A brief history of the Coclico project… (unofficial position from the project, authored by Roland Mas)
In the beginning, there was Sourceforge.net, and pretty much nothing else in the field of software forges. Then several forks appeared, and were maintained over the years, with varying degrees of visibility. The 2007-2008 period in particular saw a decline of interest in the field; GForge and forges in general lost visibility and dynamism during a few years. The community lacked enthusiasm, and development was slow. However, the tools themselves were still useful, and many organisations (companies, non-profits, universities and so on) were maintaining a forge for their internal needs. Many of them were also developing add-ons or new features, but they were kept local, because of the lack of a dynamic community around the software itself, and also probably because of the corporate culture where contributions to external free software projects was not encouraged.
It happened that some of the people using, maintaining or developing a forge in France got in touch with each other, though, and when it became clear that there were several of us, a mailing-list was set up to host discussions on the general subject of forges, and that list slowly gained subscribers as time passed and word-of-mouth spread. At some point (in February 2008), we decided to have a meeting to discuss things more efficiently than on the list. That meeting was held in Paris, since this was still a French-only micro-community, but we already realised that we did have lots in common: there are lots of forges installed in various places, each more or less maintained, with different amount of patching, and so on. What was interesting was that several instances were independently patched to achieve a similar result, and that was duplication of effort that we all agreed was a waste of resources. So the discussions on the mailing-list was strengthened, and we set up a wiki and a feed agregator at planetforge.org shortly after the second meeting (May 2008). We also discussed how concrete collaboration could be set up, and the third meeting (January 2009) held two important decisions: one, the official beginning of FusionForge to maintain a free software forge; two, the decision to start a formal project for exchanging code and contributions, and hopefully getting several of the SourceForge forks to converge.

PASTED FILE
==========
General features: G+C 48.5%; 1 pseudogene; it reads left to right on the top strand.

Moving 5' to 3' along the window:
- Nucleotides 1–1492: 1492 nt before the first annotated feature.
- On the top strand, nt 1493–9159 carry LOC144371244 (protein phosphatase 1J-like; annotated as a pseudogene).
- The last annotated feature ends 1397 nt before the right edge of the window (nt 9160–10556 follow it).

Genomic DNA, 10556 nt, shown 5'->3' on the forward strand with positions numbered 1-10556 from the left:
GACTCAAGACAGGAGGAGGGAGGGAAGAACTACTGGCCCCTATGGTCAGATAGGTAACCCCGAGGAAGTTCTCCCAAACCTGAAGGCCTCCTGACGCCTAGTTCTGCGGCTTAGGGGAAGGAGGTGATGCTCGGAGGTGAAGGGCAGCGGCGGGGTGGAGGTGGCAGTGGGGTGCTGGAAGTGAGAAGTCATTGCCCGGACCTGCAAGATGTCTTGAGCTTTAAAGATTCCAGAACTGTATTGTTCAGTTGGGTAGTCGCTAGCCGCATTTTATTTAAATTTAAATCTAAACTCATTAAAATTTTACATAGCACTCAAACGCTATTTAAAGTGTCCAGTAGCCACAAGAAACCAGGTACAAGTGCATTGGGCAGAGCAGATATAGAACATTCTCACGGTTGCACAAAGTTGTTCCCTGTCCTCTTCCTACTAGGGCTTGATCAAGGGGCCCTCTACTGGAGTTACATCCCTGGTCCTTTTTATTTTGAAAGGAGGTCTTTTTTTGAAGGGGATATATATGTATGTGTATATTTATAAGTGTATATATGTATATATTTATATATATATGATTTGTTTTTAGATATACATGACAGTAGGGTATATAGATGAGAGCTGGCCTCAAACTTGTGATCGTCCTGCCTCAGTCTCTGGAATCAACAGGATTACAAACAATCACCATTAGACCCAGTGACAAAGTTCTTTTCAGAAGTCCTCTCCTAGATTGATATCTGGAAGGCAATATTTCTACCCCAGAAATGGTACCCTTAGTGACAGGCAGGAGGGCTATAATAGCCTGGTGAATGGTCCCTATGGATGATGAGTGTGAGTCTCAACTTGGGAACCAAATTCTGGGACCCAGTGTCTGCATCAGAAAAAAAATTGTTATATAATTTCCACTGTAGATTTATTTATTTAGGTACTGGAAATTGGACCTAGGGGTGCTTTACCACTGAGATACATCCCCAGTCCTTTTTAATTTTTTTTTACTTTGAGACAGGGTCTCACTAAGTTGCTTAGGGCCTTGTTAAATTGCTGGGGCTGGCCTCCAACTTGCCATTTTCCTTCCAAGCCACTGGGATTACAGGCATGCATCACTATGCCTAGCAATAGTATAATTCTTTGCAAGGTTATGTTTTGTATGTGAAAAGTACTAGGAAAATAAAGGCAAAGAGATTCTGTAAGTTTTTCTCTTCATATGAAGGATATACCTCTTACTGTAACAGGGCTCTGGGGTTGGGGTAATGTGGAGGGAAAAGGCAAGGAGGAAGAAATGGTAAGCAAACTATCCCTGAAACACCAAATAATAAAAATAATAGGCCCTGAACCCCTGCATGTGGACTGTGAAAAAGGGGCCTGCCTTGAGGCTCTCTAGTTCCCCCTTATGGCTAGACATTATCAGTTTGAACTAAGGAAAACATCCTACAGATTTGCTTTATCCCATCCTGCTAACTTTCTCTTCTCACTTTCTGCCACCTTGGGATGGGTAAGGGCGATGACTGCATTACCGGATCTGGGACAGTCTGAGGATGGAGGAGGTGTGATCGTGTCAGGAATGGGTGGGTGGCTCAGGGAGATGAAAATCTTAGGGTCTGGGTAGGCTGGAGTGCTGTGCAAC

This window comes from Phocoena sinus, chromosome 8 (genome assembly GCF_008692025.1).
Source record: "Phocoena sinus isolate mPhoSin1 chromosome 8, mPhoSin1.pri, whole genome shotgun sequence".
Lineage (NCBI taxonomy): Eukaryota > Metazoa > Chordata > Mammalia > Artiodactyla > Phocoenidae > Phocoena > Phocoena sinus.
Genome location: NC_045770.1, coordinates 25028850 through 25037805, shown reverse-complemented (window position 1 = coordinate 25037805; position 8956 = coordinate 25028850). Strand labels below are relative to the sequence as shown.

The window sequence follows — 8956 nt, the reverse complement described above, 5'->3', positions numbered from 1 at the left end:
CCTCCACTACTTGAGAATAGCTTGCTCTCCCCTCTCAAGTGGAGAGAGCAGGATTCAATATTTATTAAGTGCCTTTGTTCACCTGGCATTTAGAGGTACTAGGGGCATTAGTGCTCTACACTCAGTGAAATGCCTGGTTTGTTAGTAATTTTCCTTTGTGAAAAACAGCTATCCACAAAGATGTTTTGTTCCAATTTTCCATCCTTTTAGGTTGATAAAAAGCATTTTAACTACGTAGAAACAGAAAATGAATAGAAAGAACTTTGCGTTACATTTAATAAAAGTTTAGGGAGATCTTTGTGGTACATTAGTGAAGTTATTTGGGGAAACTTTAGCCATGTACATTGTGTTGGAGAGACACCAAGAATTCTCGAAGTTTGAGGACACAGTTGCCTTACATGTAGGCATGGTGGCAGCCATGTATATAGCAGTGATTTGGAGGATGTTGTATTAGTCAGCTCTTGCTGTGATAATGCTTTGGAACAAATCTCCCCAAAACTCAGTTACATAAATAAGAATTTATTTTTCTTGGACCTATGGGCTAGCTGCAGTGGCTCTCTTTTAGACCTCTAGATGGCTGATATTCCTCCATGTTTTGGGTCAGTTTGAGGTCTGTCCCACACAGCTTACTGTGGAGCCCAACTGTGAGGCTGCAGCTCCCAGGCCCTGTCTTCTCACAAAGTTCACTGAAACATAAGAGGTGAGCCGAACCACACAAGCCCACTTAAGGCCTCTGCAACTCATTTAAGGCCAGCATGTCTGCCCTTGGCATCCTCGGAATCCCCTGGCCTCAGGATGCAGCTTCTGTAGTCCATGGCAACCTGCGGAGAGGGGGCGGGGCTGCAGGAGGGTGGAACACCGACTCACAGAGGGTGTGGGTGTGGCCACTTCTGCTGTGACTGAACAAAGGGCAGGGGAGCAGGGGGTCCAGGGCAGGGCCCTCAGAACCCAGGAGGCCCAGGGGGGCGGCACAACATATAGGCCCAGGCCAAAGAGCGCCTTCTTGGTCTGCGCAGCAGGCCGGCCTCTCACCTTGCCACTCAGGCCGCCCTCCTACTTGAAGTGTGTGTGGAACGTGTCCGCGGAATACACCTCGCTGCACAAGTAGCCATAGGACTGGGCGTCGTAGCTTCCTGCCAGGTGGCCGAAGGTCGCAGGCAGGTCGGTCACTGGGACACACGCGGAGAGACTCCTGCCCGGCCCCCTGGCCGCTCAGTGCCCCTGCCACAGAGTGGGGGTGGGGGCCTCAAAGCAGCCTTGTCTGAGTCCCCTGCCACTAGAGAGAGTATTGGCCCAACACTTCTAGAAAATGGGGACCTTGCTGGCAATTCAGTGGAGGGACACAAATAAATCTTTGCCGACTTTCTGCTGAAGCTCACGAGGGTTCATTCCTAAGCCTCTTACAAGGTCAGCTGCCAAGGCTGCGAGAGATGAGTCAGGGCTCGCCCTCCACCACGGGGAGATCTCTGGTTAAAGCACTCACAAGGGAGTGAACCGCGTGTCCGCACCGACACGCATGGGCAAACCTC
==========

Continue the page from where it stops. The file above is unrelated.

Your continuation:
It took several months of paperwork to actually get started, but the Coclico project officially began in October, 2009. It's a kind of consortium organised between several entities, with a mission and a set of goals that the members have agreed on. Since this mission and these goals will promote free software and competitivity, they match the criteria for some of the “business clusters” that get public funding in France. So the Coclico project was considered eligible for funding, and the work is therefore partly sponsored by the French government. It is not an ivory tower, though, and the links to the open (and international) PlanetForge community are obvious.
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